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Week 9

4 Pages
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Department
Sociology
Course Code
SOCB58H3
Professor
Emily Fountas

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WEEK 9 Media
Christians, Rotzoll et al. Excerpts from Media Ethics: Cases and Moral Reasoning. Chapter 6 & 8
Chapter 6 Special Audiences
The idealized melting pot concept has been replaced with the idea of the societal salad bowl,
with all parts presumably contributing to the whole, yet still maintaining their own identities
special audiences are treated differently, with greater sensitivity than their other constituencies
oSocially beneficial
23 The Littlest Consumers
Advertising to children has been a hotly debated topic
How well advertising is preparing youngsters to be knowledgeable and discerning” in what they
learn about things to need or want
Advertisings inherent potential for deception by omission- in this case with a particularly
vulnerable” audience
Advertising to children is an ethical practice because there are others to prevent unwise actions
from being taken, assuming that the child is deceived in the first place
oDeceived meaning: G.I. JOE Boat being advertised on T.V., when child actually
purchases the boat, is sinks, and the battery life lasts up to 3 minutes, nothing like what
they saw on the commercial
24 Selling Students to Advertisers
Channel One: company that leases a school a color television set for every twenty-three students,
with the agreement that the school will show Channel One in its entirety on approximately 90%
of school days and in at least 80% of the classrooms
Prime rationale was that schools would be able to afford equipment that they wouldnt have been
able to acquire otherwise, enhancing their students awareness of current events
25 Some Say No” More Often Than Others
Television consists of expensive time and programming supported by advertisers at no direct cost
to the viewers
Viewers were essentially trying to get advertisers to stay out of their TVs at home, which was
inevitable
Most companies operate on the assumptions of the market system
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Description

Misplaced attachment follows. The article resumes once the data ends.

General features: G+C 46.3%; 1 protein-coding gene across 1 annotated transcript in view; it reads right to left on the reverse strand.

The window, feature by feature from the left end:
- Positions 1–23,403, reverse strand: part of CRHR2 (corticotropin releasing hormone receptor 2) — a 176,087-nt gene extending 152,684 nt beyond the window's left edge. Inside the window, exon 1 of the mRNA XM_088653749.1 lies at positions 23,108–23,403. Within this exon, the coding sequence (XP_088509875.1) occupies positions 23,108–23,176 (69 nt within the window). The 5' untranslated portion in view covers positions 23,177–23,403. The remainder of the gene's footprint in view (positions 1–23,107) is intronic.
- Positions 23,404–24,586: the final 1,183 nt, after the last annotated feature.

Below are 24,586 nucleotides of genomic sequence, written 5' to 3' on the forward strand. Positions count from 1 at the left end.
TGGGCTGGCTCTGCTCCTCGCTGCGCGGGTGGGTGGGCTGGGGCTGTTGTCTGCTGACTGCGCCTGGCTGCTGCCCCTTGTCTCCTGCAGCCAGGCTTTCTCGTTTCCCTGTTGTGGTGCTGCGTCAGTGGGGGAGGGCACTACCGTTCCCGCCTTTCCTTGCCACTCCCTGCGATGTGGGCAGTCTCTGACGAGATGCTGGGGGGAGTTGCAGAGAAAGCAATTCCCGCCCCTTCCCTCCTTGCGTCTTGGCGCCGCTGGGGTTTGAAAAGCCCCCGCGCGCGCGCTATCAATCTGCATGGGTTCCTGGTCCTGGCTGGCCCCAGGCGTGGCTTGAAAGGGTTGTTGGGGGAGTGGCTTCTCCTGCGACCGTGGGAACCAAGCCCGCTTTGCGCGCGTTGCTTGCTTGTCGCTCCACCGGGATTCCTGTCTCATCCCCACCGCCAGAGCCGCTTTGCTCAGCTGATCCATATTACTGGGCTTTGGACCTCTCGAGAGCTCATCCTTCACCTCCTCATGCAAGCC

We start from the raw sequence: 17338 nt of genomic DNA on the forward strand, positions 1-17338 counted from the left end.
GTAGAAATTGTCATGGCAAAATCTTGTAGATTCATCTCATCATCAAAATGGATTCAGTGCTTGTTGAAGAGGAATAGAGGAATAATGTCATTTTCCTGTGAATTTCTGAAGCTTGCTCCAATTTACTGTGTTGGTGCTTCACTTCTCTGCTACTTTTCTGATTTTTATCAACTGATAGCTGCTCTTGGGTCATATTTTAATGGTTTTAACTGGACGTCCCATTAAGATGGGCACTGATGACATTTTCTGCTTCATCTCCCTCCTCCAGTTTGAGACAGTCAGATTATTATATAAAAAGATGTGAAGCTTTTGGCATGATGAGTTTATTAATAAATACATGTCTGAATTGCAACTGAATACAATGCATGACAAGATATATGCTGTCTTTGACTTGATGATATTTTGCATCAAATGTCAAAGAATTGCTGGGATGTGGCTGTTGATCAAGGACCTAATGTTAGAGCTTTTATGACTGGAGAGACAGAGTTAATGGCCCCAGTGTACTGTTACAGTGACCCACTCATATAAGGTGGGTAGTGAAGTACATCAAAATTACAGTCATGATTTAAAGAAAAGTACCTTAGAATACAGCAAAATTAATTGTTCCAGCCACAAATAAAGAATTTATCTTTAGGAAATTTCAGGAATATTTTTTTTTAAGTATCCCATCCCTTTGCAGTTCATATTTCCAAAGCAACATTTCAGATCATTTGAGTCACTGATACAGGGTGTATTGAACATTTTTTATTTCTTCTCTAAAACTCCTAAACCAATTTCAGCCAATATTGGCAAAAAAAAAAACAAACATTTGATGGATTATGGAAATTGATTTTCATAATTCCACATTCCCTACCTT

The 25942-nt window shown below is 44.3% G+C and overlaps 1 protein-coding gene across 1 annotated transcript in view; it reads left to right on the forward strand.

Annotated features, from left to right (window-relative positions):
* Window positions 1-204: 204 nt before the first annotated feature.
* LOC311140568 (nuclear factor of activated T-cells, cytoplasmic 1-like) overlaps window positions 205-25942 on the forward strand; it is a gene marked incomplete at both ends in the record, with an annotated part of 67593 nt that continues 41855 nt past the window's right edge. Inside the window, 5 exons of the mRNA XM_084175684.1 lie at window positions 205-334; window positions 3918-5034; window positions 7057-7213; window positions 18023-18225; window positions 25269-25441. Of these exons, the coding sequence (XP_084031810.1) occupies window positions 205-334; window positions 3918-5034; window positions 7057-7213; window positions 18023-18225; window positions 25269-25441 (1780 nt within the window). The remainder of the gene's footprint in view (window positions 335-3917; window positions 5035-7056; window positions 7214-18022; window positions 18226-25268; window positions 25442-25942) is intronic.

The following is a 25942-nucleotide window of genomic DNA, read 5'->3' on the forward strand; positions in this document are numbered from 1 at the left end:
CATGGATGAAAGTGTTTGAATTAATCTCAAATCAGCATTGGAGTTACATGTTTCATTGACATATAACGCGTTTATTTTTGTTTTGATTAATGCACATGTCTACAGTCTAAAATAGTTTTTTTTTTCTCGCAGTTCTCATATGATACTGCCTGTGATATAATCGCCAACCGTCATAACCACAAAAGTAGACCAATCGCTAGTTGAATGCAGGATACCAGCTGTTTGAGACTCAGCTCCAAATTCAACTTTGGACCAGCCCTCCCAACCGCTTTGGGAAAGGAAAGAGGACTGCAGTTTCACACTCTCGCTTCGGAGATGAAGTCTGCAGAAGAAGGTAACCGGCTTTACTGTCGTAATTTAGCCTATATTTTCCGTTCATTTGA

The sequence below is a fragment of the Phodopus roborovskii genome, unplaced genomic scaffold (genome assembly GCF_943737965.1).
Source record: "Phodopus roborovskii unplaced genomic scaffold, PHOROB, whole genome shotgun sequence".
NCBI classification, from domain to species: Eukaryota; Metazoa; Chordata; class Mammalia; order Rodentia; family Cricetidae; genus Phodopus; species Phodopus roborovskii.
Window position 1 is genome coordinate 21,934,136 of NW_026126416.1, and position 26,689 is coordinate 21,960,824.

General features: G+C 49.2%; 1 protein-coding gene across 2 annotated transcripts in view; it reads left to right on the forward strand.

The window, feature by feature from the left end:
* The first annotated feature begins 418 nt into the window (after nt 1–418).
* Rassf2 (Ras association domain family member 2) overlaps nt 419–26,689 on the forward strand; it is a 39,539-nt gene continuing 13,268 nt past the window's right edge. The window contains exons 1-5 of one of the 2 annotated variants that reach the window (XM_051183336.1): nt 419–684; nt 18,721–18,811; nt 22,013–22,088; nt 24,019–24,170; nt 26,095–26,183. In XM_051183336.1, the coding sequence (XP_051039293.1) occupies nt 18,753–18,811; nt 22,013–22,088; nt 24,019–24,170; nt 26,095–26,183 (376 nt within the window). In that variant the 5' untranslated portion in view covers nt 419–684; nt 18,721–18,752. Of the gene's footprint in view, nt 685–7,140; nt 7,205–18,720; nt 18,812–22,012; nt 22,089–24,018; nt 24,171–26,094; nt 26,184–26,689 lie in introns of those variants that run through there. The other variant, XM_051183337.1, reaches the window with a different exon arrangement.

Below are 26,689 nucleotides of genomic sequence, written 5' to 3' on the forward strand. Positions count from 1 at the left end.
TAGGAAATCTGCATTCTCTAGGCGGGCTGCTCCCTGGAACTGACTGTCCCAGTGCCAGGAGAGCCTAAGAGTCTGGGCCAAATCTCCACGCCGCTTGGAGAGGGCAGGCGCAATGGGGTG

WEEK 9 Media Christians, Rotzoll et al. Excerpts from Media Ethics: Cases and Moral Reasoning. Chapter 6 & 8 Chapter 6 Special Audiences The idealized “melting pot” concept has been replaced with the idea of the societal “salad bowl”, with all parts presumably contributing to the whole, yet still maintaining their own identities “special audiences” are treated differently, with greater sensitivity than their other constituencies o Socially beneficial 23 The Littlest Consumers Advertising to children has been a hotly debated topic How well advertising is “preparing youngsters to be knowledgeable and discerning” in what they learn about things to need or want Advertising’s inherent potential for deception by omission- in this case with a particularly “vulnerable” audience Advertising to children is an ethical practice because there are others to prevent unwise actions from being taken, assuming that the child is deceived in the first place o Deceived meaning: G.I. JOE Boat being advertised on T.V., when child actually purchases the boat, is sinks, and the battery life lasts up to 3 minutes, nothing like what they saw on the commercial 24 Selling Students to Advertisers Channel One: company that leases a school a color television set for every twenty-three students, with the agreement that the school will show Channel One in its entirety on approximately 90% of school days and in at least 80% of the classrooms Prime rationale was that schools would be able to afford equipment that they wouldn’t have been able to acquire otherwise, enhancing their students’ awareness of current events 25 Some Say “No” More Often Than Others Television consists of expensive time and programming supported by advertisers at no direct cost to the viewers Viewers were essentially trying to get advertisers to stay out of their TVs at home, which was inevitable Most companies operate on the assumptions of the market system www.notesolution.com Television system from a parents’ view: the continuing stimulation of their children with messages for products beyond the parents’ financial capacities “consumer education” segments aimed at kids that might help them to understand a bit more about the selling game-without driving off advertisers 26 The Big Sell for a “Purely Regressive Tax” The lottery is a form of addiction to games of chance Advertising feeds into the sanity Winnings are severely taxed and targeted to the poor Lottery ads regularly target the economically depressed, mislead consumers about their chances of winning and generally glorify lottery playing as harmless fun In generally, lottery advertising is not regulated by traditional federal or government agencies, since it was the governments that authorized the advertising Chapter 8 How to Say It Advertising by nature is communication with a purpose It seeks to alter the thinking and/or behaviour of those receiving the message in a manner beneficial to the advertiser 33 No Holds Barred- the Rise of Guerilla Marketing Advertising that tries to “get at us” in unconventional ways, sometimes disguised, sometimes in- your-face, but always in aggressive pursuit of sales This is, we believe, an intriguing ethical area o Eg.: Tourists asking people to take a picture of them in front of a landmark with a new Sony Erickson camera, and also being employees of Sony, the people realize that they too need a new camera, and begin to want the Sony Erickson they are using to take the picture Practises are sometimes labelled as deceptive, intrusive, and offensive On the other hand, guerrilla marketing can be viewed as the most inventive, working potential to reach customers and sell them something One thing is certain. In our increasingly commerce-driven culture, we will se